Advertisement

Network, Utopia and Fetishism

Chapter
  • 160 Downloads
Part of the Philosophy of Engineering and Technology book series (POET, volume 27)

Abstract

Filipa Subtil and Pedro Xavier Mendonça analyses the technicizing impact of networks on the idea of communication and the influence of the network ideal on the current direction of technology in the service of power and economic advantage. Communication networks, in the Saint-Simonian ideal of the technical network, reduce the distances between classes and peoples, in that they involve people and society. The operation of democracy, itself inherent in and driven by networks, allows this process to take place, as a symbol and vehicle for democracy and equality. Subtil and Mendonça draw on the development of the media to illustrate how the information revolution made possible by networks has become the axis of a new capitalism, and stress the significance of three factors: the consolidation of nations with the introduction of the telegraph; the standardization and industrialization of news procedures; and the institutionalization of the press as an engine of power and economic intervention.

With the computer and micro-computing, social life has expanded and knowledge have become disseminated, and the Saint-Simonian ideal of world networks has acquired concrete form in the new era of information. Subtil and Mendonça see this trend in Michel Chevalier. While pointing out that there is no straight line from the Saint-Simonian tradition of technical networks to the current shape of technology as an instrument for seeking power and profit, they demonstrate how the libertarian and liberal ideal present in Saint-Simonianism in the person of Chevalier enables (and advocates) information capitalism.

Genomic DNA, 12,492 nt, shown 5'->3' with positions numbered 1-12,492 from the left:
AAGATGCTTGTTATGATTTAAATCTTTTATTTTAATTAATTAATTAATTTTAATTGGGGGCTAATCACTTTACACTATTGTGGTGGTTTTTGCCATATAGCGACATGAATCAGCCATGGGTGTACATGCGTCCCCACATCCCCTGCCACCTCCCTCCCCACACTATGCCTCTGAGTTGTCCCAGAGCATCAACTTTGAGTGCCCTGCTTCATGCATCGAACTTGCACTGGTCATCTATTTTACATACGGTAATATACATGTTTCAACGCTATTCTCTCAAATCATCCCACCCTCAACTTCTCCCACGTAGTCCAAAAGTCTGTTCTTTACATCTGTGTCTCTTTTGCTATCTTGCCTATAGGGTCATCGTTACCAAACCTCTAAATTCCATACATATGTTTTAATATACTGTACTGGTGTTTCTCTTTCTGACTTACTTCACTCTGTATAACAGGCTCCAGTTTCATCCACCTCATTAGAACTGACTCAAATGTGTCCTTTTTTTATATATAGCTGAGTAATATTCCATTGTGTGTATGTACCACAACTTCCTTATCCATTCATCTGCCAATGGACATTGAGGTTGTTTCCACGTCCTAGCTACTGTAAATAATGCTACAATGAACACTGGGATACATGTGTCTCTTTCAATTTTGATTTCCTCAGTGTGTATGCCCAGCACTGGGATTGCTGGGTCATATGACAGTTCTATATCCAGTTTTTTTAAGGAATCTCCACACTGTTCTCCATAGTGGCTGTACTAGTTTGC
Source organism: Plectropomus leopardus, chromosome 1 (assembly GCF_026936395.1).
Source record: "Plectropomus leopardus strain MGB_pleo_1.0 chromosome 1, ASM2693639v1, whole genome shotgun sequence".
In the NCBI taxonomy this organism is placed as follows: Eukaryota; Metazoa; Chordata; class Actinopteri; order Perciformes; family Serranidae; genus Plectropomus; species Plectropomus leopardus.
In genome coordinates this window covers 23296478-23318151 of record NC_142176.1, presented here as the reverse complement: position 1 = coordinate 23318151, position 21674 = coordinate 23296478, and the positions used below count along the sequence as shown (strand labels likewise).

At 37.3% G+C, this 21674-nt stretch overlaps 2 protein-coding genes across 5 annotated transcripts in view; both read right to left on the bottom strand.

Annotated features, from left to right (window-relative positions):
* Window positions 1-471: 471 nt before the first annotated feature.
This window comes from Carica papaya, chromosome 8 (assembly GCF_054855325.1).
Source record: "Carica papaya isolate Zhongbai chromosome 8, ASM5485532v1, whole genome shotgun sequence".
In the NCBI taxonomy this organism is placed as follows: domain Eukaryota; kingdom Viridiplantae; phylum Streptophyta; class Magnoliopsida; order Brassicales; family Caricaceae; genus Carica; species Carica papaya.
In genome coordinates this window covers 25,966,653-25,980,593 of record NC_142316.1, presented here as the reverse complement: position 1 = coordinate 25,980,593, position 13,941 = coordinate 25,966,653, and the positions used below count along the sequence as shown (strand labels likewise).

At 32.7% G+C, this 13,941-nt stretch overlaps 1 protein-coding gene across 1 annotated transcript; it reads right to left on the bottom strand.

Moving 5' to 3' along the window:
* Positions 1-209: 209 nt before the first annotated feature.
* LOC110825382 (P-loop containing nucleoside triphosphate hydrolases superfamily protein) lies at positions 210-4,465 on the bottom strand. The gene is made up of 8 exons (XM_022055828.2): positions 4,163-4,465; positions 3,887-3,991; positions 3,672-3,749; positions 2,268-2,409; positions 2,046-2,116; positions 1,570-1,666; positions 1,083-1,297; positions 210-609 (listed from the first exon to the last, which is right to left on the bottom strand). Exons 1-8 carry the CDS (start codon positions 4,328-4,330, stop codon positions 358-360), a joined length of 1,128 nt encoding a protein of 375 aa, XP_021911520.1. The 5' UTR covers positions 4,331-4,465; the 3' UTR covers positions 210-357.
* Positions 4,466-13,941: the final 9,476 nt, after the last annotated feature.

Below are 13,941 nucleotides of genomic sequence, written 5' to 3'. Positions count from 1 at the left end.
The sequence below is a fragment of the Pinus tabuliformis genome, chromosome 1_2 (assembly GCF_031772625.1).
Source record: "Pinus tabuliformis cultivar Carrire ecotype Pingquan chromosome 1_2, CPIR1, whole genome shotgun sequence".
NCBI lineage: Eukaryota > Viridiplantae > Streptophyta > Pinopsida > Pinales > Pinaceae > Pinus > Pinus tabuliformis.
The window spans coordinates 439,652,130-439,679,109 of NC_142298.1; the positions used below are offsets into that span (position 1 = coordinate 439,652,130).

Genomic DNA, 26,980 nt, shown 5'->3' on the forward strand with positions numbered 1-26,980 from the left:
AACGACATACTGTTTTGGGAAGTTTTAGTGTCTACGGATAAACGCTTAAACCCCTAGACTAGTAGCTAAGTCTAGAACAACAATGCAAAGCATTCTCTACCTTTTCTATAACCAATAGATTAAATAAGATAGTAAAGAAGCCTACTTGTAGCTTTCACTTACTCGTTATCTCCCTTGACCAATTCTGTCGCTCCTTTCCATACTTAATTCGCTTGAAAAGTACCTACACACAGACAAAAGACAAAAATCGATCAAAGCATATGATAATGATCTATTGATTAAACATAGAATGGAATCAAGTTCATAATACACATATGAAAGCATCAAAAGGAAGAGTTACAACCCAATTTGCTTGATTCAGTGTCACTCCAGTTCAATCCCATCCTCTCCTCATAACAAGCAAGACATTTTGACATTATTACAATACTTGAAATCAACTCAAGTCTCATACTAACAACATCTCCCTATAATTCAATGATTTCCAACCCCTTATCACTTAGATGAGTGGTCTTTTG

The irreducible nature of the relationship between technical and political networks is explained by the allusion to a technological utopianism of the Promethean type and by consumption. The utopian disposition is the representational aspect of network dynamics, reflecting the projection of an ideal and the search for its realization. In combining the imaginary and realization, involving individual persons in the attraction of their promises, the network lends itself to idolatry as a symbol of social change and acquires ideological content. The cult of networks and the technological sublime reflect the idea that technology is sufficient unto itself as a political goal.

Keywords

Rationalizable Attraction Political Consummation Commodity Fetishism Ideological Content Universal Association 
These keywords were added by machine and not by the authors. This process is experimental and the keywords may be updated as the learning algorithm improves.

References

  1. Adas, M. 2006. Dominance by design: Technological imperatives and America’s civilizing mission. Cambridge, MA: The Belknap Press of Harvard University Press.CrossRefGoogle Scholar
  2. Breton, P. 1987. Une histoire de l’informatique. Paris: La Découverte.Google Scholar
  3. ———. 1997 [1992]. L’utopie de la communication: Le mythe du “village plánétaire”. Paris: La Découverte.Google Scholar
  4. Breton, P., and S. Proulx. 1997 [1989]. A explosão da comunicação. Lisboa: Bizâncio.Google Scholar
  5. Carey, J. W. 1992 [1983]. Technology and ideology: The case of the telegraph. In Communication as culture: Essays on media and society, 201–230. London: Routledge.Google Scholar
  6. Carey, J.W. 1997. Afterword: The culture in question. In James Carey: A critical reader, ed. E.S. Munson, and C.A. Warren, 308–339. London/Minneapolis: University of Minnesota Press.Google Scholar